There have been many, many documentaries about the 9/11 attacks and their impact on ordinary American citizens. However, few of these works manage to make any impact at all, instead choosing to focus on the death and destruction that rained down from the sky on that fateful day. Tim Oliver and David L. Trapasso Jr.’s emotional and stirring documentary ‘Sky So Blue’ has none of the above. Instead, Oliver and Trapasso Jr. choose to focus on an ordinary American, Tim Oliver, who walks by the 9/11 memorial every morning on his way to work. Inspired by the monument and by the people still coming to pay their respects on it, Oliver decides to know more about the people who perished in the horrific attacks. Oliver’s quest finally leads him to interviewing five families whose loved ones did not live to see past September 11.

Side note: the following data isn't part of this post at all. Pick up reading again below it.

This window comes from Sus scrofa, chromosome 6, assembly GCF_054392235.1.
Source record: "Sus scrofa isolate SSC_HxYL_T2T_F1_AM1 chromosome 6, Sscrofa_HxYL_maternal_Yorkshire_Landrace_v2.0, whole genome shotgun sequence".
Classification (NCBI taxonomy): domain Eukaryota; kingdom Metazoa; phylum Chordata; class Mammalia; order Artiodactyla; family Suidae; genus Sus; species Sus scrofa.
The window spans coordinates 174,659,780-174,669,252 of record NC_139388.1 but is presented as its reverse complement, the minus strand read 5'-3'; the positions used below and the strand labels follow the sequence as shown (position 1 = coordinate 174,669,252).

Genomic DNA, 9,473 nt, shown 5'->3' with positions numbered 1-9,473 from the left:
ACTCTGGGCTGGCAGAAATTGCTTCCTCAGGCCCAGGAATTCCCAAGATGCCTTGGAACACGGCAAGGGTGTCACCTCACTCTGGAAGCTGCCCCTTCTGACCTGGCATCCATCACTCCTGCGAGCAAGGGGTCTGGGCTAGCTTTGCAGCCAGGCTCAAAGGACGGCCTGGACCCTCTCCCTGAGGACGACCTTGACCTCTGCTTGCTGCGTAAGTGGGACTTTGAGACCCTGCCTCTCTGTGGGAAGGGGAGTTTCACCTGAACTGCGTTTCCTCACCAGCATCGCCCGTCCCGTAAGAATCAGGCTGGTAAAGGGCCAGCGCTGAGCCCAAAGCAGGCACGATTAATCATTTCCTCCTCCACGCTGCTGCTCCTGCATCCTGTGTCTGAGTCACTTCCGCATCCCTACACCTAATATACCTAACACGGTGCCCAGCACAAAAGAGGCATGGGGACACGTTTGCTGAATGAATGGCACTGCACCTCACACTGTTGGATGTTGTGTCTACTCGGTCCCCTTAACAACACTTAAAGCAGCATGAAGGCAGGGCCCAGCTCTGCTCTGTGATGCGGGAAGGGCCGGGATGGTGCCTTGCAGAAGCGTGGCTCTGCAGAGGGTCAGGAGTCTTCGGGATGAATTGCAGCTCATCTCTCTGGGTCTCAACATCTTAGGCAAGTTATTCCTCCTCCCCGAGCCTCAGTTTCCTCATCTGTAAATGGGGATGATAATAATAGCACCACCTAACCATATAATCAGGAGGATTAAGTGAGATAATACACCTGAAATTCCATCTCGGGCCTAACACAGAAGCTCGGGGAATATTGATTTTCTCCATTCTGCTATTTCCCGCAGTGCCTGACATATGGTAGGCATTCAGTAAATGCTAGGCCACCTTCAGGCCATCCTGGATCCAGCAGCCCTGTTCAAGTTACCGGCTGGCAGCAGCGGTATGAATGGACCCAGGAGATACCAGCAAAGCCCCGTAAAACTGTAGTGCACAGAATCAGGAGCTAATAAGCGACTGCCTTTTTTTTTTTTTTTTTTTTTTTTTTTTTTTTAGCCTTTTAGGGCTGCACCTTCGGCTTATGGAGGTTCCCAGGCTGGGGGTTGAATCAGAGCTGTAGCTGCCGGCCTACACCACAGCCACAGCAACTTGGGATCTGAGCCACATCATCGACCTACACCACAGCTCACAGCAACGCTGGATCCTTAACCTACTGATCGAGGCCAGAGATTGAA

What follows is a tale of tears and courage as the five families relive the memories of their members that they lost in the attacks while coming to terms with the new reality facing America twenty years after the War on Terror was initiated as a direct consequence of these attacks. Oliver and Trapasso Jr. capture the delicate subject matter perfectly, focusing on the human cost of the attacks and how the attacks changed the American psyche dramatically. There is no attempt to emotionally manipulate the audience and on the contrary, Oliver and Trapasso Jr. let their interviewees do all the talking, choosing to capture their emotional outpouring with sensitivity and empathy. Visuals of the attack and its immediate aftermath of bloodied civilians rummaging through the streets and thick clouds of dust covering everything in its path make up the starting images of the documentary and are just as shocking today as they were twenty years ago. As Oliver moves around the 9/11 memorial, we see a powerful image of people paying their respects to the perished. Oliver and Trapasso Jr. do not include any flashy editing or sound design, instead choosing to propel the narrative using the powerful stories of the survivors’ families. The result is thus an authentic look into how the families coped after their world fell apart, how they built themselves up and how they choose to look at the world today after the sacrifice of their family members twenty years ago.